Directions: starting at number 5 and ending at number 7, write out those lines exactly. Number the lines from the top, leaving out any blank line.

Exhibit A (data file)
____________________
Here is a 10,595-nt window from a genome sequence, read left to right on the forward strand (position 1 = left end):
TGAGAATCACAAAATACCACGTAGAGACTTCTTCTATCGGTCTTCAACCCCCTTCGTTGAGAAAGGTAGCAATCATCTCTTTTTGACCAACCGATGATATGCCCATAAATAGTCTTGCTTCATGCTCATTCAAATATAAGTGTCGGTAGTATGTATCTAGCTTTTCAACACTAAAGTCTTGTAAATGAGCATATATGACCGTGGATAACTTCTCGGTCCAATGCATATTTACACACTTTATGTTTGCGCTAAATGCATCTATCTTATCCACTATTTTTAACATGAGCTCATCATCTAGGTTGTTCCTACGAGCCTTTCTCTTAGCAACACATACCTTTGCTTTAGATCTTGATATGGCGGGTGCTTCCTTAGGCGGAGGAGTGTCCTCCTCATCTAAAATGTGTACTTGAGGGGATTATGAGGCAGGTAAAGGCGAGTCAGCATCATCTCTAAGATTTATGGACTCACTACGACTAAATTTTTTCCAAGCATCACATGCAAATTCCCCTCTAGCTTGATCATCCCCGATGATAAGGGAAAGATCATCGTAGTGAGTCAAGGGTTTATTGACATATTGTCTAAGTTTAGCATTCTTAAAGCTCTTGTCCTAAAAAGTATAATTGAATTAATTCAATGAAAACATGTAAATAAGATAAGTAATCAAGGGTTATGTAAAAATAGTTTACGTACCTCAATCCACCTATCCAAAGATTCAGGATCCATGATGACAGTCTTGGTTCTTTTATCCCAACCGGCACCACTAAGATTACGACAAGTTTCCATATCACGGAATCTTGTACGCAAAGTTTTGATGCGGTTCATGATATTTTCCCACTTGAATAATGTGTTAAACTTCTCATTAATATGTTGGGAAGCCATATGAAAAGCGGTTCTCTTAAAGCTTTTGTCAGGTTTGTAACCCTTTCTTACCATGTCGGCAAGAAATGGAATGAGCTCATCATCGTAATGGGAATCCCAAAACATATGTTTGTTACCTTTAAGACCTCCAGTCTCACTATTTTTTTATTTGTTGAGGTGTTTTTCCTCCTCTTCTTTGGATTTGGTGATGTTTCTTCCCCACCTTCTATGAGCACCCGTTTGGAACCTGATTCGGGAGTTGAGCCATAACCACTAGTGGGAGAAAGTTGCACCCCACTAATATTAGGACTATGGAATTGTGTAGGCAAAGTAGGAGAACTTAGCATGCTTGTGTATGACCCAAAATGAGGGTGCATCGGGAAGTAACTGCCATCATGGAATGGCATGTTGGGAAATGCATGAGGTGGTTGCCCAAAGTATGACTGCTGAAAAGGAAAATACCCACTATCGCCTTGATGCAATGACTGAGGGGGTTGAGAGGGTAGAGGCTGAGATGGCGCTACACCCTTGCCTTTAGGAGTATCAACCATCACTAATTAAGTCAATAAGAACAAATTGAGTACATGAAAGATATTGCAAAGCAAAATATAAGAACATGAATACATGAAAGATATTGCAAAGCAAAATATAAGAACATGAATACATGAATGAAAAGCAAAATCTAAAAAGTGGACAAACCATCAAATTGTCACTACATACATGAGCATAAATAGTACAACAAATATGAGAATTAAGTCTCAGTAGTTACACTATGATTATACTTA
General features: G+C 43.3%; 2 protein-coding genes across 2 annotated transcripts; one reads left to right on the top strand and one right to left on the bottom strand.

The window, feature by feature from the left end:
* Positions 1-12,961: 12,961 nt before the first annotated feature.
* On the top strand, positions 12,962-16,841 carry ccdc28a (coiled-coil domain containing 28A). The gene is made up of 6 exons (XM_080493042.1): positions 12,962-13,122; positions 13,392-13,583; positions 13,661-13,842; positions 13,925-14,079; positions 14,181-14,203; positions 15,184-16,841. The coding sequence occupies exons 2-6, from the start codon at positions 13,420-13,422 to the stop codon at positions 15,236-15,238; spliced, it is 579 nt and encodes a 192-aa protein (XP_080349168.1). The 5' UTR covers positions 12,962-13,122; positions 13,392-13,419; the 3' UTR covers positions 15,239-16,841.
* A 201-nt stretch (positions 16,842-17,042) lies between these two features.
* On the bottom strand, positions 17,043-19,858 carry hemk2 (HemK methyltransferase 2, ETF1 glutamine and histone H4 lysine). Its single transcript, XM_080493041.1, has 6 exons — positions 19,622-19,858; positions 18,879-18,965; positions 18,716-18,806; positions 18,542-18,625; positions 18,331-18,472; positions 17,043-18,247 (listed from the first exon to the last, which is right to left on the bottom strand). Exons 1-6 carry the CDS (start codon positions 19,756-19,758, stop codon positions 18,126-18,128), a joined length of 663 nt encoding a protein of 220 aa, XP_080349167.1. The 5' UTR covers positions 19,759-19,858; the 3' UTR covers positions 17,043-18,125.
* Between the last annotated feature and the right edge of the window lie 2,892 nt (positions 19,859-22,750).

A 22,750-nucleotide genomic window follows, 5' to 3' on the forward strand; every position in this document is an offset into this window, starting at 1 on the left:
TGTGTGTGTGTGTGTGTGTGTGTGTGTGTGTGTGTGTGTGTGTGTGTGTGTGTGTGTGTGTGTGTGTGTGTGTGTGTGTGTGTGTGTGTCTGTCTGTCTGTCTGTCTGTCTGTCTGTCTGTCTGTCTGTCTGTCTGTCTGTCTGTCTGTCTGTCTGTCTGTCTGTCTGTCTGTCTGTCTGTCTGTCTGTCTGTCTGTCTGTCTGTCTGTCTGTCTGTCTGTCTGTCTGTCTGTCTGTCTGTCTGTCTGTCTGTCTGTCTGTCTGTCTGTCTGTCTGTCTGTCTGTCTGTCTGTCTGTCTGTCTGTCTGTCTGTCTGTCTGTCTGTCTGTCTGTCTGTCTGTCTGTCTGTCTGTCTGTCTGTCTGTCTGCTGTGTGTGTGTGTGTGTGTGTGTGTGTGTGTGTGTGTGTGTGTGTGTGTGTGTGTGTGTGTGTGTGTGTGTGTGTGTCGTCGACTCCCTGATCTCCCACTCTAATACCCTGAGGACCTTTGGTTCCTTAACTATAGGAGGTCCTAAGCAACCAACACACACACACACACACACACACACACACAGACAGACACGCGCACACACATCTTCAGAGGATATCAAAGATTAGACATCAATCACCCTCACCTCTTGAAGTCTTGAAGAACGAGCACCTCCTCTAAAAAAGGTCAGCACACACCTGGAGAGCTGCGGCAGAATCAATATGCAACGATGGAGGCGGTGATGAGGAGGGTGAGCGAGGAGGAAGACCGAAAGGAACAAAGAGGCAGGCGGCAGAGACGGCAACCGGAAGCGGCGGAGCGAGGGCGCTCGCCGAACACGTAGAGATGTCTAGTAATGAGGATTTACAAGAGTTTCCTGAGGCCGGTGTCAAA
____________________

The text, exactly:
* Positions 1-12,961: 12,961 nt before the first annotated feature.
* On the top strand, positions 12,962-16,841 carry ccdc28a (coiled-coil domain containing 28A). The gene is made up of 6 exons (XM_080493042.1): positions 12,962-13,122; positions 13,392-13,583; positions 13,661-13,842; positions 13,925-14,079; positions 14,181-14,203; positions 15,184-16,841. The coding sequence occupies exons 2-6, from the start codon at positions 13,420-13,422 to the stop codon at positions 15,236-15,238; spliced, it is 579 nt and encodes a 192-aa protein (XP_080349168.1). The 5' UTR covers positions 12,962-13,122; positions 13,392-13,419; the 3' UTR covers positions 15,239-16,841.
* A 201-nt stretch (positions 16,842-17,042) lies between these two features.